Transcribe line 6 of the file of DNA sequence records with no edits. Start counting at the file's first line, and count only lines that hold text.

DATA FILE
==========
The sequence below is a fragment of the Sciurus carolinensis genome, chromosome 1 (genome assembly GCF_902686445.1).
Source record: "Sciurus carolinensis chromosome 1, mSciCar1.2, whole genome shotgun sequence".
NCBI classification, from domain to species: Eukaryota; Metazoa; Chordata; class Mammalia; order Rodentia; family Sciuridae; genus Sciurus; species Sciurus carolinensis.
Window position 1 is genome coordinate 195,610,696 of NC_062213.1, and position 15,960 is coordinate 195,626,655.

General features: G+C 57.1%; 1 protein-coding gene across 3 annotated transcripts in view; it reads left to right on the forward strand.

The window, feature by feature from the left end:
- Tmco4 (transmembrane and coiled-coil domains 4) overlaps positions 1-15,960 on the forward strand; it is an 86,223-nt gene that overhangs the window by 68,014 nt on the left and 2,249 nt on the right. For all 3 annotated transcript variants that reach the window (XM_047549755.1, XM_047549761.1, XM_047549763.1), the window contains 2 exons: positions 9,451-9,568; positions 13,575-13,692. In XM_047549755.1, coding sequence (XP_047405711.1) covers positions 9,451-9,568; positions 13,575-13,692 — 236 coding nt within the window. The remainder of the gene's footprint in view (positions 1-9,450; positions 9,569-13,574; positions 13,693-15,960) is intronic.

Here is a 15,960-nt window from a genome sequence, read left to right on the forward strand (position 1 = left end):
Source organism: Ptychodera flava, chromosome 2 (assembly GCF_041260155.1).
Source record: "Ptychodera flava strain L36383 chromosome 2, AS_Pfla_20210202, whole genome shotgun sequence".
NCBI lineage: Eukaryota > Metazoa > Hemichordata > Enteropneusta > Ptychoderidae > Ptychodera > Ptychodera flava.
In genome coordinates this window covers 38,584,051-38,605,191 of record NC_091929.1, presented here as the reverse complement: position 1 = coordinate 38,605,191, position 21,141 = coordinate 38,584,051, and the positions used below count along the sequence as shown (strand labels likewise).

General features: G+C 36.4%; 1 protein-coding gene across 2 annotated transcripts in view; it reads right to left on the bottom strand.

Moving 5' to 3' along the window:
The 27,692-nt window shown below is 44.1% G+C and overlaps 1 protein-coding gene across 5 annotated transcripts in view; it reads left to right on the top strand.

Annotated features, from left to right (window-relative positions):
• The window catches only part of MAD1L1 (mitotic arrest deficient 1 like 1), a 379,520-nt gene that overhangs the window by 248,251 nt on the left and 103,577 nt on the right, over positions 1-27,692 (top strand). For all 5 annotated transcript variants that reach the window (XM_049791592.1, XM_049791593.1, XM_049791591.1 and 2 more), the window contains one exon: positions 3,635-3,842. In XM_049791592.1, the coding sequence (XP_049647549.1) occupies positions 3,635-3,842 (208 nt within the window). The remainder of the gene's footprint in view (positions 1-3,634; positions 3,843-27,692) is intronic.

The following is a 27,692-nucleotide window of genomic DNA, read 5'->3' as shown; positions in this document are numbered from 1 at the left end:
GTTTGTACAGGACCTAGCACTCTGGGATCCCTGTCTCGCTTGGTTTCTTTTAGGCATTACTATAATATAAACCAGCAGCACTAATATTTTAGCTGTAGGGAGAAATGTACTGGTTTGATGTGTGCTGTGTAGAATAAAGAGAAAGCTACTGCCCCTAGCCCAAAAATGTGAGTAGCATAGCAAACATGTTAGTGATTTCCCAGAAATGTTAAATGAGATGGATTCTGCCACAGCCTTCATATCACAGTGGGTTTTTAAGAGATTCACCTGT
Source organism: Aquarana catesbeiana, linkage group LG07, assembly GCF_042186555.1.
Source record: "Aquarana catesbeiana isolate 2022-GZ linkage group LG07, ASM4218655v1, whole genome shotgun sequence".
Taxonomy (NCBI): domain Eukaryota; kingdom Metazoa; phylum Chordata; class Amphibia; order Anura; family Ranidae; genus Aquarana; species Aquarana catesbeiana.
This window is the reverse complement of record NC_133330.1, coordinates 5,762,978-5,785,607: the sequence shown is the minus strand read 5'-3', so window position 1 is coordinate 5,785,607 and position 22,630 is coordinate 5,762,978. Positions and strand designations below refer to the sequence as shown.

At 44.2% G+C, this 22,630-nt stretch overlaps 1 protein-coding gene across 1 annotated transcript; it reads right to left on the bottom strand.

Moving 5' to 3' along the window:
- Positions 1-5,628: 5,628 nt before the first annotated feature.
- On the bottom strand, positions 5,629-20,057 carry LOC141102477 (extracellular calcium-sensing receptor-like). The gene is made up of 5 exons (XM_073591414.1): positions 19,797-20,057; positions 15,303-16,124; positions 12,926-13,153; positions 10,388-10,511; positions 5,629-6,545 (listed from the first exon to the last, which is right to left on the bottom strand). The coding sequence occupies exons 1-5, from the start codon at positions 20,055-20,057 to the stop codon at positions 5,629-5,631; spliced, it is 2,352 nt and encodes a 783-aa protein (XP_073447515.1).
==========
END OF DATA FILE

The window, feature by feature from the left end: